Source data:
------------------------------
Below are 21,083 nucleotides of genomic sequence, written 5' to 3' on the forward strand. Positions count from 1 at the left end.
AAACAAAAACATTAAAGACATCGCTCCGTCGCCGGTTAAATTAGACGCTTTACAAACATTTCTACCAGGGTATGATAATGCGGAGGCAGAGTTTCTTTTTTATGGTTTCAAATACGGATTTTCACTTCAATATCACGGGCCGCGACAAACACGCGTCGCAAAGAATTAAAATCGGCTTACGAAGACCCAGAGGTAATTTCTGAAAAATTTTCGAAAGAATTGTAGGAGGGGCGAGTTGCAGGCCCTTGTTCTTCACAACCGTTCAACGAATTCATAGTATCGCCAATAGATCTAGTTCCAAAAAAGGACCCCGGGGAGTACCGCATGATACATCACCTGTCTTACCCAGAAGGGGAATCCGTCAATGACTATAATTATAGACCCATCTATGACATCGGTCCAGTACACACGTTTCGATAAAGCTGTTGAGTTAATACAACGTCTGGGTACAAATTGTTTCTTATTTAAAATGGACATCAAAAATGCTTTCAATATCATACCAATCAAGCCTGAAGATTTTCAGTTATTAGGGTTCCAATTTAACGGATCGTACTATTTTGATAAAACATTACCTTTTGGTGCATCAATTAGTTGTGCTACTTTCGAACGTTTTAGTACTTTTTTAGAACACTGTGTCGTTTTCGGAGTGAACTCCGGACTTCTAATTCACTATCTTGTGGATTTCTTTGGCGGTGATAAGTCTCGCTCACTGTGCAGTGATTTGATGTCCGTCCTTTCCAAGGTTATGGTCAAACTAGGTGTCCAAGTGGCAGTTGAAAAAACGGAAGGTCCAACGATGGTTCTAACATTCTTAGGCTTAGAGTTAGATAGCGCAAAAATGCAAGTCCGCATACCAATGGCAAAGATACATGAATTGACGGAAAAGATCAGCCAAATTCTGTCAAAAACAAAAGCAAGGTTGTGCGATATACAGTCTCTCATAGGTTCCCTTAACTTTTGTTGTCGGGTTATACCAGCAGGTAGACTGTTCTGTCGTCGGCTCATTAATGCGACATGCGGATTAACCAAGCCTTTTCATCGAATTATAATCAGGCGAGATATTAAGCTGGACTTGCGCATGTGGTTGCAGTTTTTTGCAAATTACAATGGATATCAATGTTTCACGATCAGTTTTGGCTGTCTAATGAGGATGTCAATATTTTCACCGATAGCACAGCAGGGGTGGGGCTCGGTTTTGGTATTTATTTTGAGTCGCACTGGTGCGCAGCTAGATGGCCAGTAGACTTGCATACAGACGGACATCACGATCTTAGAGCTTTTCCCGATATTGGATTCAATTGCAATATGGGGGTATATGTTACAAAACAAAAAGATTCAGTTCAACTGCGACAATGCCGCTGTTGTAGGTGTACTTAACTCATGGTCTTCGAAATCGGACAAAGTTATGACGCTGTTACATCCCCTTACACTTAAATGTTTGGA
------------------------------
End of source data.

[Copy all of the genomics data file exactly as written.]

Below are 21,083 nucleotides of genomic sequence, written 5' to 3' on the forward strand. Positions count from 1 at the left end.
AAACAAAAACATTAAAGACATCGCTCCGTCGCCGGTTAAATTAGACGCTTTACAAACATTTCTACCAGGGTATGATAATGCGGAGGCAGAGTTTCTTTTTTATGGTTTCAAATACGGATTTTCACTTCAATATCACGGGCCGCGACAAACACGCGTCGCAAAGAATTAAAATCGGCTTACGAAGACCCAGAGGTAATTTCTGAAAAATTTTCGAAAGAATTGTAGGAGGGGCGAGTTGCAGGCCCTTGTTCTTCACAACCGTTCAACGAATTCATAGTATCGCCAATAGATCTAGTTCCAAAAAAGGACCCCGGGGAGTACCGCATGATACATCACCTGTCTTACCCAGAAGGGGAATCCGTCAATGACTATAATTATAGACCCATCTATGACATCGGTCCAGTACACACGTTTCGATAAAGCTGTTGAGTTAATACAACGTCTGGGTACAAATTGTTTCTTATTTAAAATGGACATCAAAAATGCTTTCAATATCATACCAATCAAGCCTGAAGATTTTCAGTTATTAGGGTTCCAATTTAACGGATCGTACTATTTTGATAAAACATTACCTTTTGGTGCATCAATTAGTTGTGCTACTTTCGAACGTTTTAGTACTTTTTTAGAACACTGTGTCGTTTTCGGAGTGAACTCCGGACTTCTAATTCACTATCTTGTGGATTTCTTTGGCGGTGATAAGTCTCGCTCACTGTGCAGTGATTTGATGTCCGTCCTTTCCAAGGTTATGGTCAAACTAGGTGTCCAAGTGGCAGTTGAAAAAACGGAAGGTCCAACGATGGTTCTAACATTCTTAGGCTTAGAGTTAGATAGCGCAAAAATGCAAGTCCGCATACCAATGGCAAAGATACATGAATTGACGGAAAAGATCAGCCAAATTCTGTCAAAAACAAAAGCAAGGTTGTGCGATATACAGTCTCTCATAGGTTCCCTTAACTTTTGTTGTCGGGTTATACCAGCAGGTAGACTGTTCTGTCGTCGGCTCATTAATGCGACATGCGGATTAACCAAGCCTTTTCATCGAATTATAATCAGGCGAGATATTAAGCTGGACTTGCGCATGTGGTTGCAGTTTTTTGCAAATTACAATGGATATCAATGTTTCACGATCAGTTTTGGCTGTCTAATGAGGATGTCAATATTTTCACCGATAGCACAGCAGGGGTGGGGCTCGGTTTTGGTATTTATTTTGAGTCGCACTGGTGCGCAGCTAGATGGCCAGTAGACTTGCATACAGACGGACATCACGATCTTAGAGCTTTTCCCGATATTGGATTCAATTGCAATATGGGGGTATATGTTACAAAACAAAAAGATTCAGTTCAACTGCGACAATGCCGCTGTTGTAGGTGTACTTAACTCATGGTCTTCGAAATCGGACAAAGTTATGACGCTGTTACATCCCCTTACACTTAAATGTTTGGA